A mysterious metatherian, possibly a sparassodont.


Genus Species Location Stratigraphic Position Material Notes Images


Barsboldia sicinskii

"Sacrum [and] pelvis."[19]

A hadrosaurid.


Dyoplosaurus giganteus

An ankylosaur. Formerly synonymized with Tarchia kielanae, now considered a nomen dubium.[20]


Homalocephale calathoceros

A pachycephalosaur.


P. prenes

"Complete skull with associated partial postcranium."[21]


Saichania chulsanensis

"Complete skull" An ankylosaur, also found in the Barun Goyot Formation.


Saurolophus angustirostris

"At least [fifteen] specimens, including articulated skull and postcranial skeleton."[19]

A hadrosaurid.


Tarchia teresae[22]

An ankylosaur.


Genus Species Location Stratigraphic Position Material Notes Images


Nemegtosaurus mongoliensis

Skull, hindlimb material, anterior caudal.[23]

A titanosaur.


Opisthocoelicaudia skarzynskii

"Skeleton lacking skull and cervical series."[24]

A titanosaur.


Genus Species Location Stratigraphic Position Material Notes Images

Unnamed Azhdarchid

Fragmentary cervical vertebrae.[25]

Estimated to be one of the largest of the Azhdarchids, it has been nicknamed the “Mongol Giant”. It is thought to have been a short necked Azhdarchid, like Hatzegopteryx.

The Mongol Giant in a running gait (Speculative reconstruction)

Fossil Eggs

Oogenus Oospecies Location Stratigraphic Position Material Notes Images


Laevisoolithus sochavai

"Whole egg with partly broken pole"[26]

Laid by a bird or small theropod.[26]


Subtiliolithus microtuberculatus[26]

"Eggshell fragments"[26]

See also


  1. ^ Novacek, M. (1996). Dinosaurs of the Flaming Cliffs. Bantam Doubleday Dell Publishing Group Inc. New York, New York. ISBN 978-0-385-47775-8
  2. ^ Funston, G. F.; Mendonca, S. E.; Currie, P. J.; Barsbold, R. (2017). "Oviraptorosaur anatomy, diversity and ecology in the Nemegt Basin". Palaeogeography, Palaeoclimatology, Palaeoecology. doi:10.1016/j.palaeo.2017.10.023.
  3. ^ a b "Table 8.1," in Weishampel, et al. (2004). Page 167.
  4. ^ a b "Table 8.1," in Weishampel, et al. (2004). Page 166.
  5. ^ a b c d e f g h i j k l m Barsbold, R. (1983). "Carnivorous dinosaurs from the Cretaceous of Mongolia [in Russian]." Trudy, Sovmestnaâ Sovetsko−Mongol’skaâ paleontologičeskaâ èkspediciâ, 19: 1–120.
  6. ^ "Table 10.1," in Weishampel, et al. (2004). Page 198.
  7. ^ a b c "Table 9.1," in Weishampel, et al. (2004). Page 185.
  8. ^ Larry D. Martin, Evgeny N. Kurochkin and Tim T. Tokaryk (2012). "A new evolutionary lineage of diving birds from the Late Cretaceous of North America and Asia". Palaeoworld. 21. doi:10.1016/j.palwor.2012.02.005.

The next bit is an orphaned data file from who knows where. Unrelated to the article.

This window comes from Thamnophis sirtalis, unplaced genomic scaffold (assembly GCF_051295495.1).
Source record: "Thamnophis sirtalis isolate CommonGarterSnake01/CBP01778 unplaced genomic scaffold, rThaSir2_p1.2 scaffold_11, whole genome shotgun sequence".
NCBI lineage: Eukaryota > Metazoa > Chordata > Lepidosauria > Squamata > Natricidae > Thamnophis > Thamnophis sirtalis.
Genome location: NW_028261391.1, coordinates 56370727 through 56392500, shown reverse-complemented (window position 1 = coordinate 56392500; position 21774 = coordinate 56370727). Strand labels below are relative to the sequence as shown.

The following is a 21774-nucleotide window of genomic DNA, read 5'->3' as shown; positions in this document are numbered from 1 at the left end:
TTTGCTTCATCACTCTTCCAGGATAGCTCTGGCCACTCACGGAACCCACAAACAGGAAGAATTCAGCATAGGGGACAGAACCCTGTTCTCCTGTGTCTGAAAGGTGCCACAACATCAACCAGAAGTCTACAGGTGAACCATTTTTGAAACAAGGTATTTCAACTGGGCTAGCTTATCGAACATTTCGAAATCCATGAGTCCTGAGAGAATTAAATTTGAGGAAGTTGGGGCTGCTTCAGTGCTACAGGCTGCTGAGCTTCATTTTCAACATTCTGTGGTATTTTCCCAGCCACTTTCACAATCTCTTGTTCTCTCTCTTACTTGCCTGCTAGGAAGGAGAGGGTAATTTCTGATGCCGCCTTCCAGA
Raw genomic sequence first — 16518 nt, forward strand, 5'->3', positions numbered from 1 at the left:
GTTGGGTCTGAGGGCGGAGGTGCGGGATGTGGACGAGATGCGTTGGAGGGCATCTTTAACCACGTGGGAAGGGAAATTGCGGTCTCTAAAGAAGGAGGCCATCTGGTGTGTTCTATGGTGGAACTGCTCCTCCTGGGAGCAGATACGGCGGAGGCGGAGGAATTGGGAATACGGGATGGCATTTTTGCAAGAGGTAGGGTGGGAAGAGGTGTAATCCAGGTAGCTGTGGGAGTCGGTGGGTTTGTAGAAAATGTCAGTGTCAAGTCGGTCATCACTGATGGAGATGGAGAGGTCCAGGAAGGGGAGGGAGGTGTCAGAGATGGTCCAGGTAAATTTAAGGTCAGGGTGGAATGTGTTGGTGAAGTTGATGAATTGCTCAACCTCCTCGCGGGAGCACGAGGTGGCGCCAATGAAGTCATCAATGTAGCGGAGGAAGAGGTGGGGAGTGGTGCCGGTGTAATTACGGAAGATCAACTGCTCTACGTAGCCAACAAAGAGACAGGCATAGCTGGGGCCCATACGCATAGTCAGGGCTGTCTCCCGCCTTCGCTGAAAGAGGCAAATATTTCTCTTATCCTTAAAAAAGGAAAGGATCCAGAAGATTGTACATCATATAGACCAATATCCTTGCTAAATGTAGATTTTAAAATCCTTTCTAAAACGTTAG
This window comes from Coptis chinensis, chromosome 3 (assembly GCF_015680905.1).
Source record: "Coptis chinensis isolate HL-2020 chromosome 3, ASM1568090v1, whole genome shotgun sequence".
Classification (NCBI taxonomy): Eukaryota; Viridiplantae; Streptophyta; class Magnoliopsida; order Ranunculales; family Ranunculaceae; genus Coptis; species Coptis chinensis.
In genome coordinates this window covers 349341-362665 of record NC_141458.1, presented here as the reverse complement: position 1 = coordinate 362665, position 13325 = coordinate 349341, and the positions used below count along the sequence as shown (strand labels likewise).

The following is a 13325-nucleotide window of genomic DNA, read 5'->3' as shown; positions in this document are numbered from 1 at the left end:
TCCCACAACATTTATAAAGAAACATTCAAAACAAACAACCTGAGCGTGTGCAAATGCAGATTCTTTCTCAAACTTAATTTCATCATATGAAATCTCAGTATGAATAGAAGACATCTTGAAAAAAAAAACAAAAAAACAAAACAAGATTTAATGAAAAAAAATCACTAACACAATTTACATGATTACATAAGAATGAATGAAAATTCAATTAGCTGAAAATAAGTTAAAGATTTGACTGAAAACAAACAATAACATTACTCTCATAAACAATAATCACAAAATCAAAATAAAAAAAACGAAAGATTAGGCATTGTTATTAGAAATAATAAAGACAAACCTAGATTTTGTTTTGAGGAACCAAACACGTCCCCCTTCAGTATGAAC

9. ^ "Table 11.1," in Weishampel, et al. (2004). Page 213.
  10. ^ "Table 11.1," in Weishampel, et al. (2004). Page 215.
  11. ^ Norell, M.A.; Makovicky, P.J.; Bever, G.S.; Balanoff, A.M.; Clark, J.M.; Barsbold, R.; Rowe, T. (2009). "A Review of the Mongolian Cretaceous Dinosaur Saurornithoides (Troodontidae: Theropoda)". American Museum Novitates. 3654: 63. doi:10.1206/648.1. hdl:2246/5973.
  12. ^ a b c "Table 6.1," in Weishampel, et al. (2004). Page 138.
  13. ^ "Table 5.1," in Weishampel, et al. (2004). Page 112.
  14. ^
  15. ^ a b Michael G. Newbrey, Donald B. Brinkman, Dale A. Winkler, Elizabeth A. Freedman, Andrew G. Neuman, Denver W. Fowler and Holly N. Woodward (2013). "Teleost centrum and jaw elements from the Upper Cretaceous Nemegt Formation (Campanian-Maastrichtian) of Mongolia and a re-identification of the fish centrum found with the theropod Raptorex kreigsteini" (PDF). In Gloria Arratia; Hans-Peter Schultze; Mark V. H. Wilson (eds.). Mesozoic Fishes 5 – Global Diversity and Evolution. Verlag Dr. Friedrich Pfeil. pp. 291–303. ISBN 978-3-89937-159-8. Archived from the original (PDF) on 2015-09-24.CS1 maint: multiple names: authors list (link)
  16. ^ Fowler DW, Woodward HN, Freedman EA, Larson PL, Horner JR (2011) Reanalysis of “Raptorex kriegsteini”: A Juvenile Tyrannosaurid Dinosaur from Mongolia. PLoS ONE 6(6): e21376. doi:10.1371/journal.pone.0021376
  17. ^
  18. ^ "Table 7.1," in Weishampel, et al. (2004). Page 152.
  19. ^ a b "Table 20.1," in Weishampel, et al. (2004). Page 441.
  20. ^ Arbour, V. M., Currie, P. J. and Badamgarav, D. (2014), The ankylosaurid dinosaurs of the Upper Cretaceous Baruungoyot and Nemegt formations of Mongolia. Zoological Journal of the Linnean Society, 172: 631–652. doi: 10.1111/zoj.12185
  21. ^ "Table 21.1," in Weishampel, et al. (2004). Page 465.
  22. ^ Paul Penkalski; Tatiana Tumanova (2016). "The cranial morphology and taxonomic status of Tarchia (Dinosauria: Ankylosauridae) from the Upper Cretaceous of Mongolia". Cretaceous Research. in press. doi:10.1016/j.cretres.2016.10.004.
  23. ^ Philip J. Currie; Jeffrey A. Wilson; Federico Fanti; Buuvei Mainbayar; Khishigjav Tsogtbaatar, in press. Rediscovery of the type localities of the Late Cretaceous Mongolian sauropods Nemegtosaurus mongoliensis and Opisthocoelicaudia skarzynskii: Stratigraphic and taxonomic implications. Palaeogeography, Palaeoclimatology, Palaeoecology doi:10.1016/j.palaeo.2017.10.035.
  24. ^ "Table 13.1," in Weishampel, et al. (2004). Page 270.
  25. ^ Takanobu Tsuihiji, Brian Andres, Patrick M. O'connor, Mahito Watabe, Khishigjav Tsogtbaatar & Buuvei Mainbayar (2017) Gigantic pterosaurian remains from the Upper Cretaceous of Mongolia, Journal of Vertebrate Paleontology doi:10.1080/02724634.2017.1361431
  26. ^ a b c d e f K. E. Mikhailov. 1991. Classification of fossil eggshells of amniotic vertebrates. Acta Palaeontologica Polonica 36(2):193-238